Meanwhile, the new primary cast (consisting of Brian, Connie, Heather, Ron, an Nancy) are campin' not too far from the lake, when all the sudden these two grease monkeys throw Ron an Nancy into the back of their pickup an threaten to screen Bedtime for Bonzo on the White House lawn if they don't renege on that whole amnesty deal. Then Nancy ends up drugged inside the hospital while Ron wrestles with Mondale's goons out front until they surround 'im an wrap a 2x4 around his skull, effectively explainin' a whole lot about national politics between 1985 - 1988. The next mornin', the rest of the kids go lookin' for 'em an end up at Aldo Ray an Neville Brand's auto body shop where the wrench jockeys sputter somethin' about Ron an Nancy hitchhikin' to Reno to try talkin' some guy named Hinckley off Jodie Foster's lawn, so they decide to drop the issue an go back to playin' grab-ass. Then Ginger calls an tells Aldo to "get one" for 'er, so he an Neville hafta crack the skull of this ivy league douche canoe who's whinin' about how long it's takin' to gap his spark plugs, an by the time Ginger gets down there to claim the body her order's increased to 10 nubile young bodies cause they've apparently been bringin' 'er elementary school kids an they're no good cause their blood's been tainted by excessive crayon consumption or somethin'. Put simply, she's runnin' a medical lab, not a gott-danged gingerbread house. Meanwhile, Brian's still tryin' to figure out why the girls cringe every time he offers 'em a weenie an why they sleep together in the car an make noises like a coupla constipated bull moose in the middle of the night, while Aldo slips into their woody station wagon an starts drivin' Heather an Connie toward their auto shop to inspect their headlights an prep 'em for system flushes.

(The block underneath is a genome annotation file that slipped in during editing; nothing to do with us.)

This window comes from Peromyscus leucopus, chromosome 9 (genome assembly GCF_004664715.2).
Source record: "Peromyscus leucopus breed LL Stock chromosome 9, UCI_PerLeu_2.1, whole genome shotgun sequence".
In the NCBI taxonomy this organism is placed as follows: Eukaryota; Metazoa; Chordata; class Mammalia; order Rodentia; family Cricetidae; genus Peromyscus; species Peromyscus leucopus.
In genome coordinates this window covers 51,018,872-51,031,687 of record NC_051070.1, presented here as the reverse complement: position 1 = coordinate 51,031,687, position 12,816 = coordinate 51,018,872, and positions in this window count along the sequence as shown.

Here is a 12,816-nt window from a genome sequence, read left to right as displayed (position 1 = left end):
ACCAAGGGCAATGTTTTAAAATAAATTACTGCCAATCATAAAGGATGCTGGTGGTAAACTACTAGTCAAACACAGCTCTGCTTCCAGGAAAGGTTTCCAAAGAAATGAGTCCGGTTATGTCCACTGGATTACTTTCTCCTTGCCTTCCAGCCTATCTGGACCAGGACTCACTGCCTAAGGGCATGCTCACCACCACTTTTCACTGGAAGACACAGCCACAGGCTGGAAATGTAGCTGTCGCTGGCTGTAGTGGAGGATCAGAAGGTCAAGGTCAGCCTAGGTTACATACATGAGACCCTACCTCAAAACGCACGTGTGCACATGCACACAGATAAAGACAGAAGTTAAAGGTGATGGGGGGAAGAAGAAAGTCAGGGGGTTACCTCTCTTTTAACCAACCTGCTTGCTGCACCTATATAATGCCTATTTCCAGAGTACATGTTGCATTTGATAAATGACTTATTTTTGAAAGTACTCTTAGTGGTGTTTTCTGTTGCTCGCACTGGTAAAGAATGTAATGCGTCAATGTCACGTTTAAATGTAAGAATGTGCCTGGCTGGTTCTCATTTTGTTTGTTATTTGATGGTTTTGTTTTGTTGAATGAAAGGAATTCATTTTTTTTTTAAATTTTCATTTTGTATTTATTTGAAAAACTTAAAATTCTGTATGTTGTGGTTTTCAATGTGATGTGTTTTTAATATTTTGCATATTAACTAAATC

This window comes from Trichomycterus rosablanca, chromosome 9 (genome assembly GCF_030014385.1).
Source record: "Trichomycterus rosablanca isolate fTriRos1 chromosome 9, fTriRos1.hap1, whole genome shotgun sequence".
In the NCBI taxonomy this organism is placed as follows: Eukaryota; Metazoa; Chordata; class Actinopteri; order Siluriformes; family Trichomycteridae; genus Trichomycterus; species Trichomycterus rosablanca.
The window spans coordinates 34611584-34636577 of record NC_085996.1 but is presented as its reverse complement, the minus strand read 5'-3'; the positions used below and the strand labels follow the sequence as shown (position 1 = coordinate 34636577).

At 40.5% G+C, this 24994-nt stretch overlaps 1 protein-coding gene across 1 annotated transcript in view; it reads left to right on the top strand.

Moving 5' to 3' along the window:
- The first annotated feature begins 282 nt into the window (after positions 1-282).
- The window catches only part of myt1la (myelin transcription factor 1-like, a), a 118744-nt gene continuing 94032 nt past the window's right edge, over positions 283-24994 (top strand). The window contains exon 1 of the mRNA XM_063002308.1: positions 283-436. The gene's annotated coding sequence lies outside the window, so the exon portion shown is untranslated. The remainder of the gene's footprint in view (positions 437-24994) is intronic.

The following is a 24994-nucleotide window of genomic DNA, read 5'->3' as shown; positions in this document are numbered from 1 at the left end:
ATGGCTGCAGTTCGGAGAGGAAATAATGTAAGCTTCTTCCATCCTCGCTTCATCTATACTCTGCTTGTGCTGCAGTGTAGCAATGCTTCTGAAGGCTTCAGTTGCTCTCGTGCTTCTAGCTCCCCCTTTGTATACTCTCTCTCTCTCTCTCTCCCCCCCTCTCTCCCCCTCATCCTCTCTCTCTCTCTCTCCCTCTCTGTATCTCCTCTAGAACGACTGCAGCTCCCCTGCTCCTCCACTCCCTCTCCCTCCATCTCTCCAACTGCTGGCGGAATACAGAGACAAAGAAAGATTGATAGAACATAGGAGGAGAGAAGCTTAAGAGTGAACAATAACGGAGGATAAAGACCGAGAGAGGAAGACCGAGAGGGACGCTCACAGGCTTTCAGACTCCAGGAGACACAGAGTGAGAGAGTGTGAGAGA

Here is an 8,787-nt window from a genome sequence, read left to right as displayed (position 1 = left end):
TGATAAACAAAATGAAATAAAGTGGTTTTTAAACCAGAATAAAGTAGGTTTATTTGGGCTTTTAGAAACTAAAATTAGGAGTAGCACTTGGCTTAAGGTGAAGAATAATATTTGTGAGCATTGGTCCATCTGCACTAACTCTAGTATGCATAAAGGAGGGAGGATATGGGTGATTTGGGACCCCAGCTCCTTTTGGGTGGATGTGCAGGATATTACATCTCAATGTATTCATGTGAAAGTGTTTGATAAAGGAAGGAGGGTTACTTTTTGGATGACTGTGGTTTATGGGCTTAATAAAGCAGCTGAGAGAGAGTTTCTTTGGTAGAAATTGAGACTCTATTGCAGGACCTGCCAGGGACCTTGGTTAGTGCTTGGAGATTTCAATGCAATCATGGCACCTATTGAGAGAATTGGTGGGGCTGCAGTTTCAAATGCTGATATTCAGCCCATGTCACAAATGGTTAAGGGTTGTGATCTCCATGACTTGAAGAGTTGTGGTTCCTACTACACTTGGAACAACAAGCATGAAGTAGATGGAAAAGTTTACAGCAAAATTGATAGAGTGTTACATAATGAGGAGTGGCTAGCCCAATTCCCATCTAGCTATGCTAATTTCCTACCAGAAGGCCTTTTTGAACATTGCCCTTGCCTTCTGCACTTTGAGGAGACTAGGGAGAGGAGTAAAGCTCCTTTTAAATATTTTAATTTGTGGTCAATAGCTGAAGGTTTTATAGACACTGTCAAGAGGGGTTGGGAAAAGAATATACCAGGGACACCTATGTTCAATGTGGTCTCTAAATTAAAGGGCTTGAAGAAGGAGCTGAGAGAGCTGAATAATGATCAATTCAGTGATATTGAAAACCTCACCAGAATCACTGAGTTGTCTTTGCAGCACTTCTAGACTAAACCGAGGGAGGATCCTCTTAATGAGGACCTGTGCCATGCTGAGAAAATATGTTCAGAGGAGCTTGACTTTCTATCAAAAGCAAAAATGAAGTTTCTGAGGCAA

The girls are P.O.'d, an they let Aldo know it by pullin' out their premarital aids an teachin' 'im the dil-dos an dil-don'ts of courtship rituals as they bash 'im about the skull with their prefab penii. Unfortunately, their rubber clubbers prove ineffective against Aldo's Neanderthal cranium, an they end up back at the auto body tied to a coupla pillars like Andromeda in Clash of the Titans, where they're soon joined by Brian, who hitches a ride with one of the alien babes drivin' a '64 Mercedes. After awhile Connie wiggles an jiggles 'erself free, only when Neville comes in an goes for 'er gobstoppers she plays hard to get an he ends up havin' to put a power drill into 'er gut bucket an twist it all around until the place looks like a crockpot exploded in an Italian test kitchen. But while that's goin' on, Nancy wakes up over at the clinic, finds Ronnie's corpse, an starts blubberin' about all the income inequality they'll never exacerbate, which eventually makes 'er so mad that she hasta smash a jar fulla pickle brine over one of the aliens' heads an escape in the bed of Aldo's pickup, an by the time Aldo makes it back to the shop Neville's doubled down on the double d's an started gettin' fresh with Heather's tube toppers. Bad news though, cause the only thing that goes down on Neville is the shop's vehicle lift when Heather bamboobles 'im an ties his shoelaces around the support pole. We're talkin' open-faced Neville Brandwich here, it's pretty disgustin'. Suffice to say, when Aldo sees what's become of his bestie, he's P.O.'d. So he starts slappin' Heather around like he's auditionin' for Days of Our Lives, cept then Nancy hops outta the pickup an jams a compressor nozzle into Aldo's ear an inflates 'im to 35lbs, causin' his eardrums to rupture like coupla frozen sewer pipes. Think I'll cut the summary off here, but do be advised that it's gonna take more'n havin' his head turned into a wind tunnel to stop Aldo, an don't forget that the faded starlet aliens're still on the loose, so this thing ain't over yet.